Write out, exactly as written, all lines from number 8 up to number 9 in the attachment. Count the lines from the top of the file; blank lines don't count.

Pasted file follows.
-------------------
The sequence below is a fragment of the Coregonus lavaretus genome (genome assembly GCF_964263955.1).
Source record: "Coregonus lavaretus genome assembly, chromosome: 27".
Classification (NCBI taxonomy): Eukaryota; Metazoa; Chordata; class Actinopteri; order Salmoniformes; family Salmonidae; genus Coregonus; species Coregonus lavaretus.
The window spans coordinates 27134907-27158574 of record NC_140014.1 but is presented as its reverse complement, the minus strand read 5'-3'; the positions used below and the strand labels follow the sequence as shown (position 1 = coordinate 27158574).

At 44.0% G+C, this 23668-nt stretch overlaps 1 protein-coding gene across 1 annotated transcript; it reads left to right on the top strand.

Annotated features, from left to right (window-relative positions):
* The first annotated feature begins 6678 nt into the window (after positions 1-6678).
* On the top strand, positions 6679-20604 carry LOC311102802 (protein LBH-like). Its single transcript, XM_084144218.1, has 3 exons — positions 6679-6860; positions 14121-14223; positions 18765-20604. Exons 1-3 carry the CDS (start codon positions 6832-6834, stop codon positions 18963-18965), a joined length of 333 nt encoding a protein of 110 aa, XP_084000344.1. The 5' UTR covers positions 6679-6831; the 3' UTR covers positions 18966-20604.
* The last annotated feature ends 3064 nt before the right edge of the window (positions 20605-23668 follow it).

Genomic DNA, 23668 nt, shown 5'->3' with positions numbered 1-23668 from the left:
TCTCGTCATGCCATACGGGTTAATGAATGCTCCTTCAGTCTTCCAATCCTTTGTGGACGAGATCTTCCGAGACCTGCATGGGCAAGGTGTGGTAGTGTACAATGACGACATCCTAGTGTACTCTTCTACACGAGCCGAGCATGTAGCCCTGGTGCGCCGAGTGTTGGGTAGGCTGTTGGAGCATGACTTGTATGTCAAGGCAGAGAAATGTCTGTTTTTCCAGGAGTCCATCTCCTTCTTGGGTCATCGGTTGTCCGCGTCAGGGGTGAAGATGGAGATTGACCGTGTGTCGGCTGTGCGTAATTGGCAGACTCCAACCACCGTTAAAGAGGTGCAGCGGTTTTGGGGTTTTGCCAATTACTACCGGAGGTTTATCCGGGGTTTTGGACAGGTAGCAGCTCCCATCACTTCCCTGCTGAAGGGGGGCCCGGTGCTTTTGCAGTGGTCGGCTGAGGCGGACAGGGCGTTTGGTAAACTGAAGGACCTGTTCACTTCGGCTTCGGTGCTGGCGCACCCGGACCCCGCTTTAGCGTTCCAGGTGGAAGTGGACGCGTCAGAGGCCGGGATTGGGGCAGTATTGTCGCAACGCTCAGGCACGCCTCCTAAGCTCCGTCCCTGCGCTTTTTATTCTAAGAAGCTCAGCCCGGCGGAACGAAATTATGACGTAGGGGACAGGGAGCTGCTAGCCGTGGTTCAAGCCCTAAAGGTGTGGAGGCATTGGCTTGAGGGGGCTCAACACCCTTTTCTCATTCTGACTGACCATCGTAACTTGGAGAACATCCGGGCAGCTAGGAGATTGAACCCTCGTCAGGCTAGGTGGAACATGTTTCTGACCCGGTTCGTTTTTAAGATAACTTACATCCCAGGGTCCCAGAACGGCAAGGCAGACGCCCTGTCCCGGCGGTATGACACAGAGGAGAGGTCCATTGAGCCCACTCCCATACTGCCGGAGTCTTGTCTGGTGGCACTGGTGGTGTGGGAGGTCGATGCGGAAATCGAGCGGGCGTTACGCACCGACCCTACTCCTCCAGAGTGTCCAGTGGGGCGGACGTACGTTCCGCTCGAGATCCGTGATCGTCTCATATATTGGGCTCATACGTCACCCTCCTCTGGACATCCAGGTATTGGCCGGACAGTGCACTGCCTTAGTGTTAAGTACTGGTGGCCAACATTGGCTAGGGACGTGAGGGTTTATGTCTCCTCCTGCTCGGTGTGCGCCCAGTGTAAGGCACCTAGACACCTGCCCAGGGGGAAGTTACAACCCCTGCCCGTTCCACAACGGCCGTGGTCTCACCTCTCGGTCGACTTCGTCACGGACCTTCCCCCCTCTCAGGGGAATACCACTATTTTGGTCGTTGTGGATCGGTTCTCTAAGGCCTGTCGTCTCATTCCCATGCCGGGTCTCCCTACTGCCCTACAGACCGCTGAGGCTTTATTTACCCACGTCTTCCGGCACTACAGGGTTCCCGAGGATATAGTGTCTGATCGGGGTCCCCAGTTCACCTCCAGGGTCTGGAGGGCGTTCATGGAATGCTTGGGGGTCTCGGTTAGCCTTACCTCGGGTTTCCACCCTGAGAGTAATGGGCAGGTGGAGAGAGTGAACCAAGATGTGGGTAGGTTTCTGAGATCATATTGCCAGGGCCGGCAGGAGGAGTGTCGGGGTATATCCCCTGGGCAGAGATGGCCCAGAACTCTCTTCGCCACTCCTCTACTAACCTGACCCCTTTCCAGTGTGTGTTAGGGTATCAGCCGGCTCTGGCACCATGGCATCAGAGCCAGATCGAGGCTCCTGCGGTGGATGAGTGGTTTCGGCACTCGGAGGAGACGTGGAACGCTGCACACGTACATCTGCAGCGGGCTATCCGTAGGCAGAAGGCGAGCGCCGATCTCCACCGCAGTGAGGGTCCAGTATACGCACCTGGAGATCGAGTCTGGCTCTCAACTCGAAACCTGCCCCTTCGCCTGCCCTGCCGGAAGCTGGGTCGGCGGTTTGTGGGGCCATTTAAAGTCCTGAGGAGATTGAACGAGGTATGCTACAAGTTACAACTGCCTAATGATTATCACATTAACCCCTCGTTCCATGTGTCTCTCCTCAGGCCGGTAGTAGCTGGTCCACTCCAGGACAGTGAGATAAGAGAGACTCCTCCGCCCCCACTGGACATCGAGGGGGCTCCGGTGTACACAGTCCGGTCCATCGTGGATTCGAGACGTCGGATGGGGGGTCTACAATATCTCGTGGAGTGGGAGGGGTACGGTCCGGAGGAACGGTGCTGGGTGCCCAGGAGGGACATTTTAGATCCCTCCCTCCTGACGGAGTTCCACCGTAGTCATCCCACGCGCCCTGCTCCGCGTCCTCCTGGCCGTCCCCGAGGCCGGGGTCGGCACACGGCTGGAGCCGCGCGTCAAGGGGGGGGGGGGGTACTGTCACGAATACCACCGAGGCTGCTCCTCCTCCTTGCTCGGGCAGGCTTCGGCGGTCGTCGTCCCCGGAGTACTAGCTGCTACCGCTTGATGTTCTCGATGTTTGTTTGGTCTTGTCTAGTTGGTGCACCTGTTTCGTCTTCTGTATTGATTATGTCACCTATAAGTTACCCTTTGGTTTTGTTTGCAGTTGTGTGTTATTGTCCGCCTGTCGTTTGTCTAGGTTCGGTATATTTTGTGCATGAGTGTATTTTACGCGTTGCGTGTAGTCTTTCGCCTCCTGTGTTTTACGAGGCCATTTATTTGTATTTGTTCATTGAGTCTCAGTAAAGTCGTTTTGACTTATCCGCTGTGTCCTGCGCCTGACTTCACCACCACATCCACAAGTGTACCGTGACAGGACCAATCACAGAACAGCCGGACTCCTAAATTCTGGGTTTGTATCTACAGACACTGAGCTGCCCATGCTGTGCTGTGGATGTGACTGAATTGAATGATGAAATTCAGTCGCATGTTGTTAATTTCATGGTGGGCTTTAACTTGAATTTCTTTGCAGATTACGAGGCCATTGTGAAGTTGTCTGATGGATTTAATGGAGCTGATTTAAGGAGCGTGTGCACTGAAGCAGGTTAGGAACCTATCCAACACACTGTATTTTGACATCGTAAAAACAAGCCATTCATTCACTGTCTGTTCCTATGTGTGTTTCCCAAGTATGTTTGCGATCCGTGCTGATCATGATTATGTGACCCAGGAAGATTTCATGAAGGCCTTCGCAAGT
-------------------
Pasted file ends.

* On the top strand, positions 6679-20604 carry LOC311102802 (protein LBH-like). Its single transcript, XM_084144218.1, has 3 exons — positions 6679-6860; positions 14121-14223; positions 18765-20604. Exons 1-3 carry the CDS (start codon positions 6832-6834, stop codon positions 18963-18965), a joined length of 333 nt encoding a protein of 110 aa, XP_084000344.1. The 5' UTR covers positions 6679-6831; the 3' UTR covers positions 18966-20604.
* The last annotated feature ends 3064 nt before the right edge of the window (positions 20605-23668 follow it).